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What Are the Different Types of GAAP Policies?

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  • Written By: Osmand Vitez
  • Edited By: PJP Schroeder
  • Last Modified Date: 04 November 2018
  • Copyright Protected:
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    Conjecture Corporation
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Generally accepted accounting principles (GAAP) are the national accounting standards for companies in the United States and those international companies doing business in the United States. GAAP policies exist so companies have a minimum standard they must follow for certain accounting activities. The most common GAAP policies, which apply to all companies, include historical cost, revenue recognition, matching, and full disclosure principles. These building blocks define how a company starts its accounting process. Failure to follow these basic accounting principles can result in fines and other negative actions from outside agencies.

The historical cost principle means that all assets get recorded into a company’s accounting book at the original cost paid. This reflects the cost it takes to run a business and allows the company to depreciate fixed assets as used by the business. For some assets, companies must make periodic revaluations in order to reflect the current market value for assets. This allows a company to update its accounting books for major changes in asset values. Changes in asset values due to revaluation ultimately affect a company’s net income.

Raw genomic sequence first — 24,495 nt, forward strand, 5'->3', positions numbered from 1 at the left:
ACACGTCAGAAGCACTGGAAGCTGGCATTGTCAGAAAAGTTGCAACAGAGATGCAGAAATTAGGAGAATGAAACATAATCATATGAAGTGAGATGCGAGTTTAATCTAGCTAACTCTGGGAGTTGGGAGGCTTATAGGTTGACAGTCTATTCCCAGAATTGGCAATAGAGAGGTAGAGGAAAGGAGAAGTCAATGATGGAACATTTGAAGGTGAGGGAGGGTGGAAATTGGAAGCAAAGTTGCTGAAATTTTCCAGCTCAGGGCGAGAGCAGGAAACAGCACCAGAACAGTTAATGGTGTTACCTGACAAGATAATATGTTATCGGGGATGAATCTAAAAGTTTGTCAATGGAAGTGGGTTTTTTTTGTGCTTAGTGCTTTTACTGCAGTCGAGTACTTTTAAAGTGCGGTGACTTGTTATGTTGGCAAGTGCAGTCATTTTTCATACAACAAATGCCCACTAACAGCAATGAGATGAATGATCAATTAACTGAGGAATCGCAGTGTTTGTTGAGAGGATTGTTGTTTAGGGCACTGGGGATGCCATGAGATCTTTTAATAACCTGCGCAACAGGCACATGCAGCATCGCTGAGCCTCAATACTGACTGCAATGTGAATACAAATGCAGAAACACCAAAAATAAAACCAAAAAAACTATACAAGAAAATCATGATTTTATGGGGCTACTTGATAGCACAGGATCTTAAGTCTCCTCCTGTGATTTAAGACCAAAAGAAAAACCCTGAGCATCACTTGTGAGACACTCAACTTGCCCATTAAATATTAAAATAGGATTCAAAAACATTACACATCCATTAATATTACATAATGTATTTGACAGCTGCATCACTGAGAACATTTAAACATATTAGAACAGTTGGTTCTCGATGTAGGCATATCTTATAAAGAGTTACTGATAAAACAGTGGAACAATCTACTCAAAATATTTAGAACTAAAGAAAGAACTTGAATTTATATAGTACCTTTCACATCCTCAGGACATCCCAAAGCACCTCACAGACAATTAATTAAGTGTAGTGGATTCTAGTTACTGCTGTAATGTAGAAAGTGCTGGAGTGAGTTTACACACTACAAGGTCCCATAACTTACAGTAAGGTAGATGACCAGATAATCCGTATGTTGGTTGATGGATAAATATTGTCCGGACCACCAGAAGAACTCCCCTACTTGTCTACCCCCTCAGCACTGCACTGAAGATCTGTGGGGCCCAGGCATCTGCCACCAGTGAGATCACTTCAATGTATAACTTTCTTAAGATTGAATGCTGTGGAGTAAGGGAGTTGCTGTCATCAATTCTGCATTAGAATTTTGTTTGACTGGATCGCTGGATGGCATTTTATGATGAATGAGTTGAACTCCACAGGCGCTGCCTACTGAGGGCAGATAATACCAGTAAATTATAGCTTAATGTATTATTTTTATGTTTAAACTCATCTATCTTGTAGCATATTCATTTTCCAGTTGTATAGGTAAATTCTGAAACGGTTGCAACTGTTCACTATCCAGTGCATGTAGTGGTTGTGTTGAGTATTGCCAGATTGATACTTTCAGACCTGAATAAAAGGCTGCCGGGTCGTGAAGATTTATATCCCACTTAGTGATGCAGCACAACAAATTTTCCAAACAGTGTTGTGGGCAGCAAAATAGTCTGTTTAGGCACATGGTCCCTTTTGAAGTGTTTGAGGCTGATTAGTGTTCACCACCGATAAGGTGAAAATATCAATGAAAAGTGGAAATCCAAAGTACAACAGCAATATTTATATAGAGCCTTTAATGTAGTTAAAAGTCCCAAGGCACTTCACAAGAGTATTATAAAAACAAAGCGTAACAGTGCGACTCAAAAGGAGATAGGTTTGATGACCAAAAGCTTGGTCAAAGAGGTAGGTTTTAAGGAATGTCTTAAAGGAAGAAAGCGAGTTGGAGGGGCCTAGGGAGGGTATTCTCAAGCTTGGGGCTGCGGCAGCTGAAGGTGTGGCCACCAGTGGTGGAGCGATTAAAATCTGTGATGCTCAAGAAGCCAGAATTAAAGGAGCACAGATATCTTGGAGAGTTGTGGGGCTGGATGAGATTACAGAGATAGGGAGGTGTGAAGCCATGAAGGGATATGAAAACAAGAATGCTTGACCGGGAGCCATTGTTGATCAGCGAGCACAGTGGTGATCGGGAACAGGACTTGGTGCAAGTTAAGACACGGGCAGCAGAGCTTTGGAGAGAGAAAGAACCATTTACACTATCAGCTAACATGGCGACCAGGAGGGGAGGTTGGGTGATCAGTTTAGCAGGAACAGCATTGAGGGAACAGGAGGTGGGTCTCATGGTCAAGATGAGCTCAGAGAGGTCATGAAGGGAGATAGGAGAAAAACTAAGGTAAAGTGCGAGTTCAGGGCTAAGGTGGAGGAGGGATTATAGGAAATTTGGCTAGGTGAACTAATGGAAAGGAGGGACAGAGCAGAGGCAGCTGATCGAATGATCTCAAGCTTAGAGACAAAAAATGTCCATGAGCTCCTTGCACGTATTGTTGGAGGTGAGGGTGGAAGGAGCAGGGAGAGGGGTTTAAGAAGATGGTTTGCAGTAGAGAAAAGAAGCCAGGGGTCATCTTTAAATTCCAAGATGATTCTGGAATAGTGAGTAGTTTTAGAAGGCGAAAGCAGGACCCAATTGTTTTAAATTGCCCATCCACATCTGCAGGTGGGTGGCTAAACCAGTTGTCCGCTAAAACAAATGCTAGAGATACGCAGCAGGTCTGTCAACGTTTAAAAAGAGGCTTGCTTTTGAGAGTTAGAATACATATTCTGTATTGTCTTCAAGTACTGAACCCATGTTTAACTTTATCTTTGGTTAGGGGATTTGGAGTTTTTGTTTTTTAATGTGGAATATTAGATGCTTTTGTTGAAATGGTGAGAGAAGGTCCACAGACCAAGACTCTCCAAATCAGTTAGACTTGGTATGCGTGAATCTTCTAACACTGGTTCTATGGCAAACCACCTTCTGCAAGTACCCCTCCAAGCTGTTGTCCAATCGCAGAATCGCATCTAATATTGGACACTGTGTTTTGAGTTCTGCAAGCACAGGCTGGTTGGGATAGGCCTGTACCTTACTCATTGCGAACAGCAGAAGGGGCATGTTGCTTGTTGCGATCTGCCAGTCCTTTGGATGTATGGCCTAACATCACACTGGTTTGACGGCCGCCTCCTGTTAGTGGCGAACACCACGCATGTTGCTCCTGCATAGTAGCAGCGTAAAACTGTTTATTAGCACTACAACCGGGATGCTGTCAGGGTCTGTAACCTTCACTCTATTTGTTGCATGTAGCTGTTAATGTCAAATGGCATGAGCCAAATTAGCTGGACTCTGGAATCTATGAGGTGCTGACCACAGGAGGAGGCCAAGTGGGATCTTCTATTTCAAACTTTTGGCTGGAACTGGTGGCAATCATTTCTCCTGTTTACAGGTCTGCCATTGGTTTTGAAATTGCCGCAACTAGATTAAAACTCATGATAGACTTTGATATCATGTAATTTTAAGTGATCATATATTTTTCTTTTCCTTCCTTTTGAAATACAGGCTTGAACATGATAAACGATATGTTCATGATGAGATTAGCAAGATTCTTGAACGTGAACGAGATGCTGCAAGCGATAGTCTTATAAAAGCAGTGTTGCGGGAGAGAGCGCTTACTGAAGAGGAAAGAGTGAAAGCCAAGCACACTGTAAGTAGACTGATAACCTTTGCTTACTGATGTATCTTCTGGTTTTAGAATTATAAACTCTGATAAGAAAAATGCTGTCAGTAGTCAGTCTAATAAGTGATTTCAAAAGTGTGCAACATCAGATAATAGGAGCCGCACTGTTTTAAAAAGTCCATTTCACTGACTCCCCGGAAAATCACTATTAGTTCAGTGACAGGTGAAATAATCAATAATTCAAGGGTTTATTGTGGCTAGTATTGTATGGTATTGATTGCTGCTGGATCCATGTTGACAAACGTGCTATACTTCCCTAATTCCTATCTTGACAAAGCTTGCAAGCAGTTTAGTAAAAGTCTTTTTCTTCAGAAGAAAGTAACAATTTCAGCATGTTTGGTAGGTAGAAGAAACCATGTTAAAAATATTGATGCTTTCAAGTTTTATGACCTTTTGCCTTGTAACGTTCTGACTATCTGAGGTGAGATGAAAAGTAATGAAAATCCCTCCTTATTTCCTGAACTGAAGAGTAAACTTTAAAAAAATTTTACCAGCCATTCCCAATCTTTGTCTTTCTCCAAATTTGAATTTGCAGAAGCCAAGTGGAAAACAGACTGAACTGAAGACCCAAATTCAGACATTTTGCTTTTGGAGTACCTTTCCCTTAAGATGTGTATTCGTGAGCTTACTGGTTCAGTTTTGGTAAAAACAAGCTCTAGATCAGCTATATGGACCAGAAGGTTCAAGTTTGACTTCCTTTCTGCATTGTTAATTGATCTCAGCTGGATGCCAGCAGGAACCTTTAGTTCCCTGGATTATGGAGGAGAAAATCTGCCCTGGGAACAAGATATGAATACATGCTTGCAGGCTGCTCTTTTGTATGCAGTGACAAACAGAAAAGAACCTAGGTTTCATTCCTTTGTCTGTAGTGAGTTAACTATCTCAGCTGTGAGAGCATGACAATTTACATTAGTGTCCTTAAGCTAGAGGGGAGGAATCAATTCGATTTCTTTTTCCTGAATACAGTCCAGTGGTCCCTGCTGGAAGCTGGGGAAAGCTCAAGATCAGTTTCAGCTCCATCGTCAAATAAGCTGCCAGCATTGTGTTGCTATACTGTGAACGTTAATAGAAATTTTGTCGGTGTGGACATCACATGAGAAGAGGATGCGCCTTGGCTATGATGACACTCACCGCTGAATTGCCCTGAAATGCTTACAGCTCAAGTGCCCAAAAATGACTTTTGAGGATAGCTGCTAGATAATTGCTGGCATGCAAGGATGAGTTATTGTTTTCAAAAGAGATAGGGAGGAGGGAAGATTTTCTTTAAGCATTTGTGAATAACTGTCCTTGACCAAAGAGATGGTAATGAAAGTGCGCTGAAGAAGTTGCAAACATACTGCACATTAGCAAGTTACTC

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Revenue recognition GAAP policies indicate when a company should record transactions that relate to the sale of goods as services. GAAP policies typically require a company to use the accrual method of accounting. The accrual method requires a company to record transactions as they occur rather than when cash changes hands. Most major companies must use GAAP in order to prepare financial statements. Other methods may be approved if a company requests a deviation from this policy.

A company must attempt to match its revenues with the expenses related to generating the revenue. The matching principle is part of GAAP policies to ensure a business can accurately reflect the transactions it takes to run a company. Failure to accurately match revenues and expenses can result in untimely transaction recording and the inability to recognize trends in the company’s business activities. Stakeholders can also find it difficult to accurately determine a company’s financial strength.

Full disclosure represents GAAP policies that require a company to disclose certain accounting actions to stakeholders. The most common disclosures relate to major accounting actions, inventory accounting, subsequent events, and other one-time accounting changes or adjustments. The information is usually a small footnote placed on the bottom of financial statements for review by outside individuals. In some cases, a certified public accountant may need to sign off on these statements to ensure they fully disclose certain accounting actions.

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